Struggling for Legitimacy, the Dutch Temporary Work Agency Industry, 1961-1996




In many countries governments and labor unions have contested the post-war rise of temporary agency work, which was thought to infringe on workers' rights and security. Using a classification of Suddaby and Greenwood, we investigate the rhetorical strategies used by Dutch temporary work agencies (TWAs) to gain legitimacy for their business between 1961 and 1996. The industry combined pragmatic arguments of resolving pressing labor market issues with a value-based rhetoric of "voluntary restraint", to legitimize TWAs' as firms that maintained non-standard temporary employment relations without threatening the prevailing labor system of permanent employment. The industry's strategy of emphasizing its limited role and impact long weakened the industry in dealings with the government and the unions, but its consistent show of restraint lent credibility to the pragmatic rhetoric of "allocating" workers on the labor market that eventually gained TWAs full acceptance as a responsible industry.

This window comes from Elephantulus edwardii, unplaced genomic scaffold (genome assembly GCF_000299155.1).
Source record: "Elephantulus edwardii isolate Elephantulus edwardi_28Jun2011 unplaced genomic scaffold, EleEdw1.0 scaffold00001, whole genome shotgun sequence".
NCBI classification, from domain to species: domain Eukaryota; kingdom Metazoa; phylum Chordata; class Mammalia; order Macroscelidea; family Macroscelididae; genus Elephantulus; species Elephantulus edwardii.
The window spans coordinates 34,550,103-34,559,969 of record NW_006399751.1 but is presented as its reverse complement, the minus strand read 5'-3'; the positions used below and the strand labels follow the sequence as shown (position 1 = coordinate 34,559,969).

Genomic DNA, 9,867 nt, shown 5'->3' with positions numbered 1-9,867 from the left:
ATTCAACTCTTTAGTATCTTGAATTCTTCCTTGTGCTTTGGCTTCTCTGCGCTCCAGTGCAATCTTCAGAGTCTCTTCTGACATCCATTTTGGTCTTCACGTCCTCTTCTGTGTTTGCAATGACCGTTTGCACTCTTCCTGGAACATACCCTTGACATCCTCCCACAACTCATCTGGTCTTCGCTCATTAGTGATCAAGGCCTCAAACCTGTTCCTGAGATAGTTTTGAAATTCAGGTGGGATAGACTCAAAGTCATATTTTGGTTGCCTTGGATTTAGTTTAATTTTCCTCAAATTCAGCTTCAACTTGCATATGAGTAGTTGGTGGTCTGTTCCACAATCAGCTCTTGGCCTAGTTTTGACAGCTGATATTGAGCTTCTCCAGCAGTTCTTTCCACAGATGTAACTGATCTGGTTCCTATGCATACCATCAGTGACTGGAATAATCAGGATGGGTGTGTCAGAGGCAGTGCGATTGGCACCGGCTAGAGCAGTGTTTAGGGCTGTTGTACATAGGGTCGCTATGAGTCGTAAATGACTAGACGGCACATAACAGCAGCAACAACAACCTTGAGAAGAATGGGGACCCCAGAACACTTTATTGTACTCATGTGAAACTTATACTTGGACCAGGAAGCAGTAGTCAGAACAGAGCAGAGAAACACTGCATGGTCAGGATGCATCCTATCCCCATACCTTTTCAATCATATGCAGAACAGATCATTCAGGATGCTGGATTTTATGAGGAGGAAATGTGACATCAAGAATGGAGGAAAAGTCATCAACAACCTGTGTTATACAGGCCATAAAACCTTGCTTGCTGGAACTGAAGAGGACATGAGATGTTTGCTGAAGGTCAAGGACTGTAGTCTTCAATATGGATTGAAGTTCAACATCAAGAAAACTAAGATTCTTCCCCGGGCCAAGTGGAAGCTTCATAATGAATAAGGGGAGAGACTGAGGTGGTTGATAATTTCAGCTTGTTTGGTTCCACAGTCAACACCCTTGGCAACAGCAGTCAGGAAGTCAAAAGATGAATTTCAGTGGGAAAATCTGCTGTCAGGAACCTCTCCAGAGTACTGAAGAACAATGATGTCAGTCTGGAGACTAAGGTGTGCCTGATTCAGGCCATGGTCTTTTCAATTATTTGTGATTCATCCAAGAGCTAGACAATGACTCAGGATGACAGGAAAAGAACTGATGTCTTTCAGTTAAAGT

The Business History Seminar has been made possible by financial support from the Erasmus Research Institute of Management (ERIM) and the Vereniging Trustfonds Erasmus Universiteit Rotterdam.
Contact information:
Abe de Jong Ben Wubs
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